It’s the 400th anniversary of one of our coolest confessions; the Canons of Dordt! Just over 400 years ago, an international meeting of teachers and pastors from various countries got together to talk about some of the things Jacob Arminius, a teacher at the University of Leiden, had taught and whose students after his death began spreading through the church. The Arminians taught that our election is based on foreseen faith, that Christ’s atonement is available to all who freely choose to accept it, limited human depravity, the resistibility of God’s grace, and the possibility of a fall from salvation. The Synod of Dordt rejected these views and wrote out the Reformed teaching on these points to give us a deeper assurance of the salvation that we find in the Scriptures. Our faith always points us to comfort and hope.
The Arminians teach that we work with God for our salvation by choosing to cooperate with the Holy Spirit. This means that we choose God first instead of God choosing us first. Instead of faith being a gift to us from God, faith is instead a gift that we give to God. The Arminians focus on our free will, our ability to choose to repent and believe in God through our own choice, though they do believe that we are all infected by sin. They believe we are sick, but can work with God to get better. Now this was all in reaction to the images in Scripture that compare us to worms because of our sin. The Arminians had a hard time with that because we’re created in the image of God and loved deeply by God, so they focused on the strength we have in being God’s children.
We were created by God, without sin, perfect and holy, but when Adam and Eve had an opportunity to become just like God by disobeying him, they did, and because of their sin, the entire human race is infected by sin. The Canons put it this way, “Human beings brought forth children of the same nature as themselves after the fall. That is to say, being corrupt they brought forth corrupt children. The corruption spread, by God’s just judgment, from Adam and Eve to all their descendants—except for Christ alone.” This corruption that we call sin has infected every part of our hearts, souls and minds. This sin keeps pushing us away from God and making ourselves the center of the universe. According to the Bible, our sin not only infects us, it kills us. The Apostle Paul in his letter to the church in Ephesus writes, “As for you, you were dead in your transgressions and sins, in which you used to live when you followed the ways of this world and of the ruler of the kingdom of the air, the spirit who is now at work in those who are disobedient. All of us also lived among them at one time, gratifying the cravings of our flesh and following its desires and thoughts. Like the rest, we were by nature deserving of wrath.”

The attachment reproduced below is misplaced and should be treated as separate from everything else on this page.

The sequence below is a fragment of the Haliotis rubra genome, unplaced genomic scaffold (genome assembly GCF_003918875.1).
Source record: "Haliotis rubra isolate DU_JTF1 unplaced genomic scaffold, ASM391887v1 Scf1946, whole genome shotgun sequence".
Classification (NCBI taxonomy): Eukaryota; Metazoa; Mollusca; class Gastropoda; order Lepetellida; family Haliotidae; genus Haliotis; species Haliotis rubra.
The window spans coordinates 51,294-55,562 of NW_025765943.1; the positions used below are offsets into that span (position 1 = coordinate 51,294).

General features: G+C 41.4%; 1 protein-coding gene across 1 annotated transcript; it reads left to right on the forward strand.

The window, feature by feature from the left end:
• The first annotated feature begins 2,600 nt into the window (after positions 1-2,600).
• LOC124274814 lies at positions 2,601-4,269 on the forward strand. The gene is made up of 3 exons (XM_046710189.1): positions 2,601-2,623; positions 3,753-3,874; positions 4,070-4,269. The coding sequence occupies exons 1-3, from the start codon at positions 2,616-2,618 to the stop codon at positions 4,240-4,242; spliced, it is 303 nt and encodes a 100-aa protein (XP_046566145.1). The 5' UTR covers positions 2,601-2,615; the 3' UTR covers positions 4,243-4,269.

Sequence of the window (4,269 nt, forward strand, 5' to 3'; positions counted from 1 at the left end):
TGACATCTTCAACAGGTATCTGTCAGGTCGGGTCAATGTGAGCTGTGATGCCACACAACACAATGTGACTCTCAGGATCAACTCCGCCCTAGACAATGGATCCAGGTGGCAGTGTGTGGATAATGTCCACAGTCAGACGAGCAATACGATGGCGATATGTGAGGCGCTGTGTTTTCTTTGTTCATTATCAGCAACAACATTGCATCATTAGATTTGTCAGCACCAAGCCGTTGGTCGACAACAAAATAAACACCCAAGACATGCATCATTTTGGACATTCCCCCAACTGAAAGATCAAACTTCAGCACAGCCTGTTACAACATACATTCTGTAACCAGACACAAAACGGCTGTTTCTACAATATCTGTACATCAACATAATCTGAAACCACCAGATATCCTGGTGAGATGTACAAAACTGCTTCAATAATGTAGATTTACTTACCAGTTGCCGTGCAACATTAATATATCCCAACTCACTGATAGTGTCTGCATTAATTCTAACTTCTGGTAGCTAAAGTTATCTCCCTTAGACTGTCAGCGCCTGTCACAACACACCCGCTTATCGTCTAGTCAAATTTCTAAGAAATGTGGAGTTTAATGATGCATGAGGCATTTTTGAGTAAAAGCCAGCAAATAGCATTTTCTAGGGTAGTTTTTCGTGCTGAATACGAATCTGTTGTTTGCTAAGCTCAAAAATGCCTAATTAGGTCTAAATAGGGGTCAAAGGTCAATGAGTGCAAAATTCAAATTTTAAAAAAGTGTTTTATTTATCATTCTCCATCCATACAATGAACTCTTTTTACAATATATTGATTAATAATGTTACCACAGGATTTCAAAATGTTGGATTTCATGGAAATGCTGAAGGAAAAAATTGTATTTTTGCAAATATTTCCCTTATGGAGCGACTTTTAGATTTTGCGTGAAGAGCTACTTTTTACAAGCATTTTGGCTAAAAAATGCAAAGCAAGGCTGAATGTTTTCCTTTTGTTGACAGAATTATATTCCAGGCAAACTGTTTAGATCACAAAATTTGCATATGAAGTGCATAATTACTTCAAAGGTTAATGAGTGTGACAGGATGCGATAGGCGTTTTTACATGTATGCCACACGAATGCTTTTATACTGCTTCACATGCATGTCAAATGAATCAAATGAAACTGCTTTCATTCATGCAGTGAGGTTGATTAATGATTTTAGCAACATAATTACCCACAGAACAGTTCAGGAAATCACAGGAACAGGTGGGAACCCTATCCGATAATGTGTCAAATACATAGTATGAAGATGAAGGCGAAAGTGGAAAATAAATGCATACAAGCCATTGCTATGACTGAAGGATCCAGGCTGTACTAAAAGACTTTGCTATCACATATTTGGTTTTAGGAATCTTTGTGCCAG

The Canons tell us that we are infected by sin through Adam and Eve. They disobeyed God even though they knew the consequence was death. Now this death is both physical and the place we live, shaping who we are. The only one not touched by this sin infection is Jesus, who is human, but is also completely God and so is un-infected by sin and because of this, Jesus is able to take our sin to the cross and bring us healing from its infection. Jesus is our soul’s antibiotics, our soul’s best medicine that completely heals us.
Paul comes out strong in Romans 3, taking a number of Old Testament passages from the Psalms and Prophets to emphasize that we are all under sin; “As it is written: “There is no one righteous, not even one; there is no one who understands; there is no one who seeks God. All have turned away, they have together become worthless; there is no one who does good, not even one.” “Their throats are open graves; their tongues practice deceit.” “The poison of vipers is on their lips.” “Their mouths are full of cursing and bitterness.” “Their feet are swift to shed blood; ruin and misery mark their ways, and the way of peace they do not know.” “There is no fear of God before their eyes.” Now remember that Paul’s quoting poetry and Old Testament prophets who regularly use hyperbole, saying something with extreme language in order to get God’s message across. Jesus uses the same kind of language when he says things like pluck out your eye if you look lustfully at a woman or cut off your hand if you steal. Paul’s message is that we all need Jesus to get right with God our Father. Our sin is serious and only Jesus can heal us. We cannot heal ourselves, or save ourselves from our sin.